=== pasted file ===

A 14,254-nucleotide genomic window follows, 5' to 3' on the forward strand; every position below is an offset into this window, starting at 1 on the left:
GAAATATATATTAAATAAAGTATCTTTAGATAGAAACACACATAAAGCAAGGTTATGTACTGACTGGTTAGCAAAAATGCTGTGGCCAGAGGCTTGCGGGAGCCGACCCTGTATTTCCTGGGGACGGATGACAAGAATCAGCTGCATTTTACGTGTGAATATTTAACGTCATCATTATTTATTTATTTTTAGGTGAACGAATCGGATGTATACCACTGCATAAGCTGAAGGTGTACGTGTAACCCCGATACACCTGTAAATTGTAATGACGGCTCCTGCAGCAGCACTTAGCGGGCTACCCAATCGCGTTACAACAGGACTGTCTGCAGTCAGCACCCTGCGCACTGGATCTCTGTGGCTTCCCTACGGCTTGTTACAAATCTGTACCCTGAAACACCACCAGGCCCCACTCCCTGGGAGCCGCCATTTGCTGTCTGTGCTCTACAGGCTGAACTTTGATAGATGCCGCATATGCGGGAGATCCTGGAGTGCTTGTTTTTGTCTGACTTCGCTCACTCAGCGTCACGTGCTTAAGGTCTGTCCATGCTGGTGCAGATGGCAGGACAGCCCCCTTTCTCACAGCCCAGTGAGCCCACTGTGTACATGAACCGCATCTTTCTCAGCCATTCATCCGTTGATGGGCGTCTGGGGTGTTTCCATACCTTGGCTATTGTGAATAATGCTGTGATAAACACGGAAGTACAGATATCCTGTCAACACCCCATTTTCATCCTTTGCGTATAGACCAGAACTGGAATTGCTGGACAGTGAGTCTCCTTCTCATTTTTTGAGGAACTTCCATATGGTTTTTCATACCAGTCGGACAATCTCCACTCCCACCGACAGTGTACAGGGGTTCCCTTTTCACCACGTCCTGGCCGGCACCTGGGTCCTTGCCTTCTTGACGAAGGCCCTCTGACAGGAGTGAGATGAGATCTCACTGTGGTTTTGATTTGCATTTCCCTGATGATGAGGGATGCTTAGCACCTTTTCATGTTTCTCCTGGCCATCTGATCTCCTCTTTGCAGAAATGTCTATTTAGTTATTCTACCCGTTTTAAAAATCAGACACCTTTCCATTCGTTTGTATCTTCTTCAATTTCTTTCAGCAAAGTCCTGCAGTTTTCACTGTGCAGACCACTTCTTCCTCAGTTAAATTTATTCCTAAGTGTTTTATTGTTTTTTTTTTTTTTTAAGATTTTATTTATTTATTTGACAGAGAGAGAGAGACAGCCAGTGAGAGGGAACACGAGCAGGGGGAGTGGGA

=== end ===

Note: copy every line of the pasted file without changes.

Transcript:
A 14,254-nucleotide genomic window follows, 5' to 3' on the forward strand; every position below is an offset into this window, starting at 1 on the left:
GAAATATATATTAAATAAAGTATCTTTAGATAGAAACACACATAAAGCAAGGTTATGTACTGACTGGTTAGCAAAAATGCTGTGGCCAGAGGCTTGCGGGAGCCGACCCTGTATTTCCTGGGGACGGATGACAAGAATCAGCTGCATTTTACGTGTGAATATTTAACGTCATCATTATTTATTTATTTTTAGGTGAACGAATCGGATGTATACCACTGCATAAGCTGAAGGTGTACGTGTAACCCCGATACACCTGTAAATTGTAATGACGGCTCCTGCAGCAGCACTTAGCGGGCTACCCAATCGCGTTACAACAGGACTGTCTGCAGTCAGCACCCTGCGCACTGGATCTCTGTGGCTTCCCTACGGCTTGTTACAAATCTGTACCCTGAAACACCACCAGGCCCCACTCCCTGGGAGCCGCCATTTGCTGTCTGTGCTCTACAGGCTGAACTTTGATAGATGCCGCATATGCGGGAGATCCTGGAGTGCTTGTTTTTGTCTGACTTCGCTCACTCAGCGTCACGTGCTTAAGGTCTGTCCATGCTGGTGCAGATGGCAGGACAGCCCCCTTTCTCACAGCCCAGTGAGCCCACTGTGTACATGAACCGCATCTTTCTCAGCCATTCATCCGTTGATGGGCGTCTGGGGTGTTTCCATACCTTGGCTATTGTGAATAATGCTGTGATAAACACGGAAGTACAGATATCCTGTCAACACCCCATTTTCATCCTTTGCGTATAGACCAGAACTGGAATTGCTGGACAGTGAGTCTCCTTCTCATTTTTTGAGGAACTTCCATATGGTTTTTCATACCAGTCGGACAATCTCCACTCCCACCGACAGTGTACAGGGGTTCCCTTTTCACCACGTCCTGGCCGGCACCTGGGTCCTTGCCTTCTTGACGAAGGCCCTCTGACAGGAGTGAGATGAGATCTCACTGTGGTTTTGATTTGCATTTCCCTGATGATGAGGGATGCTTAGCACCTTTTCATGTTTCTCCTGGCCATCTGATCTCCTCTTTGCAGAAATGTCTATTTAGTTATTCTACCCGTTTTAAAAATCAGACACCTTTCCATTCGTTTGTATCTTCTTCAATTTCTTTCAGCAAAGTCCTGCAGTTTTCACTGTGCAGACCACTTCTTCCTCAGTTAAATTTATTCCTAAGTGTTTTATTGTTTTTTTTTTTTTTTAAGATTTTATTTATTTATTTGACAGAGAGAGAGAGACAGCCAGTGAGAGGGAACACGAGCAGGGGGAGTGGGA